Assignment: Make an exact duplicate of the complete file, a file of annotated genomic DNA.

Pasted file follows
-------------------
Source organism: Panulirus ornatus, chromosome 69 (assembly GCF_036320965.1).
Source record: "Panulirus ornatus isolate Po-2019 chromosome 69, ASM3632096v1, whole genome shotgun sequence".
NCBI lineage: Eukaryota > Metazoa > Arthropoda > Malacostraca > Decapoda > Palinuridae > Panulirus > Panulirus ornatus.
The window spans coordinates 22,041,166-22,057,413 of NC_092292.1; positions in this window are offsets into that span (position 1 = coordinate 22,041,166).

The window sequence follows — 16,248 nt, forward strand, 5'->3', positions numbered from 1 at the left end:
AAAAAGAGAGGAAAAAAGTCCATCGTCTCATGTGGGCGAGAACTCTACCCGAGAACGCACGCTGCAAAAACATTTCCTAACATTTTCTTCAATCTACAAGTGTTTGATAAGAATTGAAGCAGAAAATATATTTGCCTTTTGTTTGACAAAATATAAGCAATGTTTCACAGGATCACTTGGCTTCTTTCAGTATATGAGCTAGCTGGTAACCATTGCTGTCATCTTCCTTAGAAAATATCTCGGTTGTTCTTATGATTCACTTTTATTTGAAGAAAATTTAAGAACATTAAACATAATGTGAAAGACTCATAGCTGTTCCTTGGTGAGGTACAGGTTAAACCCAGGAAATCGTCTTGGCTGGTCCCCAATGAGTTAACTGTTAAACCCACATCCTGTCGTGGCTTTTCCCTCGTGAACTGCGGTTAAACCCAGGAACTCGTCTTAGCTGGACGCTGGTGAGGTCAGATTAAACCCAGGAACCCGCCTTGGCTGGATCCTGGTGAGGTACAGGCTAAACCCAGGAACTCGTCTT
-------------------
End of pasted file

Source organism: Panulirus ornatus, chromosome 69 (assembly GCF_036320965.1).
Source record: "Panulirus ornatus isolate Po-2019 chromosome 69, ASM3632096v1, whole genome shotgun sequence".
NCBI lineage: Eukaryota > Metazoa > Arthropoda > Malacostraca > Decapoda > Palinuridae > Panulirus > Panulirus ornatus.
The window spans coordinates 22,041,166-22,057,413 of NC_092292.1; positions in this window are offsets into that span (position 1 = coordinate 22,041,166).

The window sequence follows — 16,248 nt, forward strand, 5'->3', positions numbered from 1 at the left end:
AAAAAGAGAGGAAAAAAGTCCATCGTCTCATGTGGGCGAGAACTCTACCCGAGAACGCACGCTGCAAAAACATTTCCTAACATTTTCTTCAATCTACAAGTGTTTGATAAGAATTGAAGCAGAAAATATATTTGCCTTTTGTTTGACAAAATATAAGCAATGTTTCACAGGATCACTTGGCTTCTTTCAGTATATGAGCTAGCTGGTAACCATTGCTGTCATCTTCCTTAGAAAATATCTCGGTTGTTCTTATGATTCACTTTTATTTGAAGAAAATTTAAGAACATTAAACATAATGTGAAAGACTCATAGCTGTTCCTTGGTGAGGTACAGGTTAAACCCAGGAAATCGTCTTGGCTGGTCCCCAATGAGTTAACTGTTAAACCCACATCCTGTCGTGGCTTTTCCCTCGTGAACTGCGGTTAAACCCAGGAACTCGTCTTAGCTGGACGCTGGTGAGGTCAGATTAAACCCAGGAACCCGCCTTGGCTGGATCCTGGTGAGGTACAGGCTAAACCCAGGAACTCGTCTT